When a and b are equal, and k is an integer, this is one textbook version of the " n-leaf rose."

Let's graph a=b=2, k=1 (in black) and a=b=4, k=1 (in green).

Notice that when a=b, a and b are scalar factors for the "n-leaf rose". Also, when k=1, the roots of

are 0 and a+b.

Next, we'll look at the effect of k on the equation. Below are the graphs of a=b=2, k=3 in black and a=b=4, k=5 in red.

With these graphs and further exploration, we see that k determines the number of leaves in hte "n-leaf rose" figure.

Let's look at the graph of a=2, b=8, and k=1.

When a<b and k is an integer, will have roots at 0, a+b, and a-b. When a<b, the function traces a similar path to the "n-leaf rose" graph, but on a smaller scale. Thus, getting an inner "k-leaf rose". One inner "leaf"will always be at b-a on the x-axis.

Let's look at the graph of a=5, b=2, and k=10.

Notice that the "leaves" are merging towards a cirlce form. The leaves come in to a point on the circle centered on the origin with the radius a-b. The tips of the leaves work out to a point on the circle centered at the origin with the radius a+b. The function oscillates between these two circles k times to produce k "leaves".

Once you get to a large enough k, you can explore another characteristic of the graphs. Let's look at a=5, b=4.5, and k=2000.

Now, if you look at this graph, you'll notice that the center is not filled. Let's take a closer look.

We get this graph by zooming in to the center of the graph. Notice that the inner points come to a "10-leaf rose". Also notice that 2000/200 = 10. With further testing and exploration, you will find that the graphs with k large enough will have a limit of a "k/200 - leafed rose".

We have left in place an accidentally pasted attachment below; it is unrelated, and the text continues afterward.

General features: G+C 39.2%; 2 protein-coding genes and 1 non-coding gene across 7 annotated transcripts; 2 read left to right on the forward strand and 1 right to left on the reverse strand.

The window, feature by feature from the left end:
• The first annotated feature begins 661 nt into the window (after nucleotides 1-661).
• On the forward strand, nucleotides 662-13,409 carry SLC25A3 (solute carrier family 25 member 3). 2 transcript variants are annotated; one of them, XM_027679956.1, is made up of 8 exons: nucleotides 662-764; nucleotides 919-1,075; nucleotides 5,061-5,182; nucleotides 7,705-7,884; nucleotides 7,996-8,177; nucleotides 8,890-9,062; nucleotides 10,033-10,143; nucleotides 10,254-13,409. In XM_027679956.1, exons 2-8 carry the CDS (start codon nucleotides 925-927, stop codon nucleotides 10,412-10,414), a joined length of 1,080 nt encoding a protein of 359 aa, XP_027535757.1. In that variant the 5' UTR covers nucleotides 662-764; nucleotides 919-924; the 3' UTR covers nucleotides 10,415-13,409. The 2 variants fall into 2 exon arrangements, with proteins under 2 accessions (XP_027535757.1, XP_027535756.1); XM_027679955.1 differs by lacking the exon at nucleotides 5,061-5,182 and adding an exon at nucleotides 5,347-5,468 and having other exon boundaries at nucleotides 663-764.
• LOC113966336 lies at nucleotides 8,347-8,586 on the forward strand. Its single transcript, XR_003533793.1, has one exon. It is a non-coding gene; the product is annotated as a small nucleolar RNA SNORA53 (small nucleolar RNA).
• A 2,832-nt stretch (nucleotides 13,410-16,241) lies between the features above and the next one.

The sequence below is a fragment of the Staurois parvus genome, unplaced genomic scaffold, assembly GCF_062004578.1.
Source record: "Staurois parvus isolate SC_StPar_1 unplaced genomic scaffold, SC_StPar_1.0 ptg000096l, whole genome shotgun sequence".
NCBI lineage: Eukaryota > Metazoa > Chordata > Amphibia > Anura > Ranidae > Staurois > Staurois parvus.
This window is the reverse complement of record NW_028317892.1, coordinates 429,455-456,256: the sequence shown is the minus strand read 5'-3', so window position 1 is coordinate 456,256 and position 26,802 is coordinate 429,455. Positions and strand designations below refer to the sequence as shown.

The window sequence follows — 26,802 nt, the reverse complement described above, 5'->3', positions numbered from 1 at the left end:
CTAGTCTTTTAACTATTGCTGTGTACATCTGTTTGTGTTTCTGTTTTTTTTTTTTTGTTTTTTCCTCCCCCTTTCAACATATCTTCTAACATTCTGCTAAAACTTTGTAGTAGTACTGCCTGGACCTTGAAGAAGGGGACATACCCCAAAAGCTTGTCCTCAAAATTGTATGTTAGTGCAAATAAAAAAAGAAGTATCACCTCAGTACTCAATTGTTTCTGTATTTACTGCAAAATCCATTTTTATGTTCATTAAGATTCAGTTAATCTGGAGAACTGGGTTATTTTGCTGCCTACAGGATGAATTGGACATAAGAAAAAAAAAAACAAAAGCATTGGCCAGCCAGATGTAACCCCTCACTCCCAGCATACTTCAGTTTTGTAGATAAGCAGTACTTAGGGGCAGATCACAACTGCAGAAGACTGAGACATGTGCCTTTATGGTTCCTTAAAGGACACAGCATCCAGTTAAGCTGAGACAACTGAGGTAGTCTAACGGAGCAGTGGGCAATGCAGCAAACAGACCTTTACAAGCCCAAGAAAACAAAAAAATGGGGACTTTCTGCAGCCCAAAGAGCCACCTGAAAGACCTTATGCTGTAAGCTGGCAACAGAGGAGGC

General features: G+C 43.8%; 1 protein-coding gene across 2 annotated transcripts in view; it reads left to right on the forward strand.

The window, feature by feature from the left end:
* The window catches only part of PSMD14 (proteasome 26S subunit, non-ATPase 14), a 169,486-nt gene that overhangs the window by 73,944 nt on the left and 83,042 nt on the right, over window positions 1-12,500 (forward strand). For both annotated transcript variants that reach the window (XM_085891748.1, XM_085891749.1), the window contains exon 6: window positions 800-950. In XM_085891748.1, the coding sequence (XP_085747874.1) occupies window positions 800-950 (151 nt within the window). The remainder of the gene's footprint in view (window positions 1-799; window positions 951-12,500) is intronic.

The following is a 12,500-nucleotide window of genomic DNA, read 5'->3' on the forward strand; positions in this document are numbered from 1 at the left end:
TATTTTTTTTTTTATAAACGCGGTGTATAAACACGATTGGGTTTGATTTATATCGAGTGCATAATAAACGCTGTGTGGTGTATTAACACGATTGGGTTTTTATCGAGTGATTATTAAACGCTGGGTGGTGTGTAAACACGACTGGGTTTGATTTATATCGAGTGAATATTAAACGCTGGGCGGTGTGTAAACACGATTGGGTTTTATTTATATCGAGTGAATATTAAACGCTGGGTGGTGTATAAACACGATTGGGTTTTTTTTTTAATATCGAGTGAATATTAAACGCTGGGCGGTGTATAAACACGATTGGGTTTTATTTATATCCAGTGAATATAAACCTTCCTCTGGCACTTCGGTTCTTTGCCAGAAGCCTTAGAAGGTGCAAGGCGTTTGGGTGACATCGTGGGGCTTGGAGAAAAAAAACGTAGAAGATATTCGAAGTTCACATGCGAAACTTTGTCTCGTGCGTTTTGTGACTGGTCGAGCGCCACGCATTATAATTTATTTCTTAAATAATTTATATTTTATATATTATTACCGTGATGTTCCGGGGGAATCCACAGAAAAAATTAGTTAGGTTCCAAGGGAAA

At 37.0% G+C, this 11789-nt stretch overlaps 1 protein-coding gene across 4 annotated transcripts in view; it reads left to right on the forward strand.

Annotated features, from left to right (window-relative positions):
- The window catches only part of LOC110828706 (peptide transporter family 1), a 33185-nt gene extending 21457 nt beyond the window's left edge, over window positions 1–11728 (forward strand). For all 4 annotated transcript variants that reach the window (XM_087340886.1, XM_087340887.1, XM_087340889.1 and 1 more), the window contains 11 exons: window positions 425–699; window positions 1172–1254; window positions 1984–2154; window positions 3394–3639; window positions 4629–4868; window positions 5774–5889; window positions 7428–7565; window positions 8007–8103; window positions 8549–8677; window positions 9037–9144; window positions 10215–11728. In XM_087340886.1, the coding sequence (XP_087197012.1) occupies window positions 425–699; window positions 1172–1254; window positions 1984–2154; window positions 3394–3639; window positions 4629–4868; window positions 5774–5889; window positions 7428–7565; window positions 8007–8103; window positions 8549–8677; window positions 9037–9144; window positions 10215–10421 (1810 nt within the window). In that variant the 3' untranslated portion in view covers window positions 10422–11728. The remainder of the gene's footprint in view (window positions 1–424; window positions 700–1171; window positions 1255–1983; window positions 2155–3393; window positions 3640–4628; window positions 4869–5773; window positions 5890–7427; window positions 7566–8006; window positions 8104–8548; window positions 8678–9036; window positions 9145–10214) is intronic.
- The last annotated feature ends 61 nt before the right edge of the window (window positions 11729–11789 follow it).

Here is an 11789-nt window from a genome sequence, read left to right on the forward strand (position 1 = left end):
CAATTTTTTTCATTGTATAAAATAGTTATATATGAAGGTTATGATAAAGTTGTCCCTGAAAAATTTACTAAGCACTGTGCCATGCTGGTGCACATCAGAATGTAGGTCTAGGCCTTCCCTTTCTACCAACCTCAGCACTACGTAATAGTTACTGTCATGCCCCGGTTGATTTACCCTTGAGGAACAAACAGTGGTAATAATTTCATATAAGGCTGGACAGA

Let's compare the graph of a=b=5, k=3 in green to a=b=5, k=3.4 in purple.

As you can see, the graph is no longer continuous. The graph is also merging towards the graph of a=b=5, k=4. So, the graph of is only continuous when k is an integer. In the graph above any k values between 3 and 4 will be noncontinuous functions between the "3-leaf rose" and the "4-leaf rose".

When a<b and k is not an integer, we see a similar transformation taking place as we see when a=b and k is not an integer. Let's look at the following graphs.

As you can see above, the graph when a=1, b=2, k=2.4 (in black) is not a continuous function and is looking more like the graph of a=1,b=2, k=3 (in yellow). So, as before, any k values between k1 and k2 will be noncontinuous functions between the "k1-leaf rose" and the "k2-leaf rose".

Well, what is your intuition this time? Are we going to see the same thing that we saw in the last two cases? Let's check your intuition by looking at the following graphs.

Look's like it is the same change that we have seen in the past two cases. As k is between k1 and k2, the function is noncontinuous and on it's way to becoming a "k2-leaf rose".

Click on the link below to see that n rotates the "petals" of the "k-leaf rose".

Since n rotates the graph of
, n is the** phase shift**.